|Publication number||US5075613 A|
|Application number||US 07/503,139|
|Publication date||Dec 24, 1991|
|Filing date||Mar 30, 1990|
|Priority date||Apr 18, 1988|
|Publication number||07503139, 503139, US 5075613 A, US 5075613A, US-A-5075613, US5075613 A, US5075613A|
|Inventors||Clarence H. Fisher|
|Original Assignee||Whirlpool Corporation|
|Export Citation||BiBTeX, EndNote, RefMan|
|Patent Citations (22), Referenced by (21), Classifications (7), Legal Events (3)|
|External Links: USPTO, USPTO Assignment, Espacenet|
This is a continuation of application Ser. No. 182,509, filed Apr. 18, 1988, now abandoned.
The present invention relates in general to an appliance, such as an automatic washer or dryer, and more particularly to an appliance having a clothes holding drum which rotates about a horizontal axis.
A typical automatic dryer for drying articles such as clothes has an outer cabinet, a rotatable drum driven by a motor within the cabinet, a fan for drawing air in through the cabinet and passing it to the drum and a discharge duct for exhausting the air from the drum to the atmosphere. Usually, dryers of this type have one or more electrical heating elements located in the inlet air duct to heat the air before it passes to the drum. Alternatively, the heat is supplied from a source of gas. Conventionally, dryers of this type have a main on/off switch and an adjustable timer so that a user can select any one of a range of drying times. A heating control switch ultimately varies the amount of time power is supplied to the heating elements. Prior art automatic washers also have a rotatable drum or washtub within a cabinet.
Modern automatic washers and dryers typically are microprocessor controlled and the number of actual controls which the user has access to is less than the number of controls for older type dryers. Prior art control circuits for dryers using a microprocessor typically have involved complex circuitry. The present invention provides a simpler solution to the problem of providing a circuit in a microprocessor controlled dryer or washer for controlling the motor.
The present invention involves a drive system for an automatic washer or dryer having a drum rotatable about a horizontal axis. An induction motor drives the drum and is connected to and disconnected from a source of alternating voltage. When the zero crossing of the alternating current flowing in the motor is sensed, the back emf of the motor is digitized via an A/D. Successive digitizations when processed, yield valuable motor loading information useful in correcting the drying or washing process.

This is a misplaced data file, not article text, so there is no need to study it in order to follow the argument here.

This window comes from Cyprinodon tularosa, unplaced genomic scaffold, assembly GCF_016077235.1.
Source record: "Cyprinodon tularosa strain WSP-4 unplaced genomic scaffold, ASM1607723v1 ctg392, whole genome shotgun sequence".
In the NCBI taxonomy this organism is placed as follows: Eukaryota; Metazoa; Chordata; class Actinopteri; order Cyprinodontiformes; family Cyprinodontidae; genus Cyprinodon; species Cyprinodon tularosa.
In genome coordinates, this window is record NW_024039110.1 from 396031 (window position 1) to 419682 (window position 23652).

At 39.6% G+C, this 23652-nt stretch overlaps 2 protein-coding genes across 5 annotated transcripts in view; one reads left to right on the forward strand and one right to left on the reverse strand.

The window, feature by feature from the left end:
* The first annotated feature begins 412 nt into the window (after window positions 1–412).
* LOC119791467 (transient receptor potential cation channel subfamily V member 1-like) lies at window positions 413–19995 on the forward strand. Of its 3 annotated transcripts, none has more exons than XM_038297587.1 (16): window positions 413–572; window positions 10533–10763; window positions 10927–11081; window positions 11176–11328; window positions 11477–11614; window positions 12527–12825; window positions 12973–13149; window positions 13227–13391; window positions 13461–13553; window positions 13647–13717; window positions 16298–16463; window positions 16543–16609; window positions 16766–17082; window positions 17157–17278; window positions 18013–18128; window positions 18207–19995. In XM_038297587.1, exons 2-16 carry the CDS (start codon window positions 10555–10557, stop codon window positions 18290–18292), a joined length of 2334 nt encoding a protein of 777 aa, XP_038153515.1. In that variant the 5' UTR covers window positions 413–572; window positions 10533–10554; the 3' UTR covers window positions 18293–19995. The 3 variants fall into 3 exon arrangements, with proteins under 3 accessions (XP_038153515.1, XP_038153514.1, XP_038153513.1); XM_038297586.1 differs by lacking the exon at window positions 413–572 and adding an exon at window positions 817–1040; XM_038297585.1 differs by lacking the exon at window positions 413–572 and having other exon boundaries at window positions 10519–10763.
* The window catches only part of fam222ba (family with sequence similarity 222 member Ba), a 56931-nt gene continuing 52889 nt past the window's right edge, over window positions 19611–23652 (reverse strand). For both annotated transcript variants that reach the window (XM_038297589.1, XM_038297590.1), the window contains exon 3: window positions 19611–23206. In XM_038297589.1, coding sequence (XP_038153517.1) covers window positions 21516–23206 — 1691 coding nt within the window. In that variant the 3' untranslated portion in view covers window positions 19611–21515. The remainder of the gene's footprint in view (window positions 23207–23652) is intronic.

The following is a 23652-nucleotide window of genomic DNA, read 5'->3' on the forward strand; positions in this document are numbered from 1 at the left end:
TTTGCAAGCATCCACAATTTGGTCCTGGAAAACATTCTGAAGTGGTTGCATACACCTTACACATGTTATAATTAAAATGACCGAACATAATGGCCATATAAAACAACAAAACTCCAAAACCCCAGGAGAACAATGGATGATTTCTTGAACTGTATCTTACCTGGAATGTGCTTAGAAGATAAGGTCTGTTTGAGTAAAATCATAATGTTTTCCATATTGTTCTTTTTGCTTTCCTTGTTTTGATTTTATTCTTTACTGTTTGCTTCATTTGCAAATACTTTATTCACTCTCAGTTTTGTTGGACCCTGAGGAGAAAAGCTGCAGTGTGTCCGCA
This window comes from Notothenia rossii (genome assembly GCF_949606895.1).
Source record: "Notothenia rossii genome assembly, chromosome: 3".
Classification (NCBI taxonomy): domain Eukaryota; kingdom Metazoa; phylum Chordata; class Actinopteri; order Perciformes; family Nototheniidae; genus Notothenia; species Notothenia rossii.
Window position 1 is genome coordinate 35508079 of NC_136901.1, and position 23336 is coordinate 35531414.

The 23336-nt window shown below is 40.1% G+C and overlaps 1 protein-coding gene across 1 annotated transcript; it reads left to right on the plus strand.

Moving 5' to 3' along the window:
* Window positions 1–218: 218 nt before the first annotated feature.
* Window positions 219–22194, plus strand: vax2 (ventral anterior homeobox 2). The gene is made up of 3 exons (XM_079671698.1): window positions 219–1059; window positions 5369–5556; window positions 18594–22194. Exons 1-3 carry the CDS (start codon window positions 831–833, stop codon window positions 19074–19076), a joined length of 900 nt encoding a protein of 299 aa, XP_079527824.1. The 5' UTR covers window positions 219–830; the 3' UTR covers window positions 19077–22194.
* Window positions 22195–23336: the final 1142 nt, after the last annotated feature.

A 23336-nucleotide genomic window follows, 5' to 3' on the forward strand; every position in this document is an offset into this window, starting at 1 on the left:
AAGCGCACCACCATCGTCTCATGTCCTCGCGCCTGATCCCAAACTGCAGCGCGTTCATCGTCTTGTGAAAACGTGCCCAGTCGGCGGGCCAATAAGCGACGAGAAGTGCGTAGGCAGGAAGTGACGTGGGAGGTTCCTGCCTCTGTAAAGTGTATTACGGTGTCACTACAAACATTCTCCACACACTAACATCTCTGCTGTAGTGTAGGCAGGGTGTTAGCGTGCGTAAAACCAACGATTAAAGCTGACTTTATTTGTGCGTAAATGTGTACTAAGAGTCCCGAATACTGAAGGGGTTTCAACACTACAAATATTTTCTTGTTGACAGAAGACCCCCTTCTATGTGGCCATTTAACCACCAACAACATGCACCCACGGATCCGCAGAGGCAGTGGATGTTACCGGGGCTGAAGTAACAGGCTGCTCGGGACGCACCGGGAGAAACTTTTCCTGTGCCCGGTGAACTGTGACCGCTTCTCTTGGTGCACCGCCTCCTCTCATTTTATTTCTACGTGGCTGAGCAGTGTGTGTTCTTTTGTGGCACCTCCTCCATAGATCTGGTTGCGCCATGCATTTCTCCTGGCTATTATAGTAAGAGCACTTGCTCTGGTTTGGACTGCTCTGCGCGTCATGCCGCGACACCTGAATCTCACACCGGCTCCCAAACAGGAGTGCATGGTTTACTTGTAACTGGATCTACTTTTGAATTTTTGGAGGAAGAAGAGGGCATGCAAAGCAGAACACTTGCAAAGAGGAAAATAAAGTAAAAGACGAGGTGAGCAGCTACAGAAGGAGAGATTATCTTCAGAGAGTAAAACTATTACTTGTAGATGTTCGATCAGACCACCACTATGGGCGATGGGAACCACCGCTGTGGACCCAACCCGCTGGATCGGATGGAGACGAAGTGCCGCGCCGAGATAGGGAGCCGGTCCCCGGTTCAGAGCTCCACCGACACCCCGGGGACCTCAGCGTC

The features of the present invention which are believed to be novel, are set forth with particularity in the appended claims. The invention, together with further objects and advantages, may best be understood by reference to the following description taken in conjunction with the accompanying drawings, in the several Figures in which like reference numerals identify like elements, and in which:
FIG. 1 is a perspective view, partially cut away of an automatic clothes dryer utilizing the present invention;
FIG. 2 is a general block diagram of the circuit used in the FIG. 1 dryer;
FIG. 3 is a graph of voltage and current waveforms in the FIG. 2 circuit.
FIG. 4 is a more specific circuit diagram of the FIG. 2 circuit;
FIG. 5 is a more detailed graph of voltage and current waveforms in the FIG. 4 circuit; and
FIG. 6 is a graph depicting the drying time for different loads of clothes in an automatic dryer.
FIG. 7 is a block diagram of an alternative embodiment of the present invention.
The present invention has general applicability but is most advantageously utilized in an appliance, an example of which is shown in FIG. 1. It is to be understood that the present invention also has use in an automatic washer, but the present invention will be described as used primarily in an automatic clothes dryer, which constitutes the preferred embodiment.
A clothes dryer 10 has an outer cabinet 12 with an access port 14 in a front of the cabinet 12. Within the cabinet 12 there is provided a clothes tumbling drum 16 mounted for rotation about a horizontal central axis. The drum 16 is cylindrical in shape and has paddles 17. The drum 16 is driven by a belt 19 which is connected to a motor 21 as is known in the art.
The clothes dryer 10 is typically provided with a control arrangement such that an operator, by manually setting a control knob 18 and activating a push to start switch (not shown) causes the machine to start and automatically proceed through a desired drying cycle.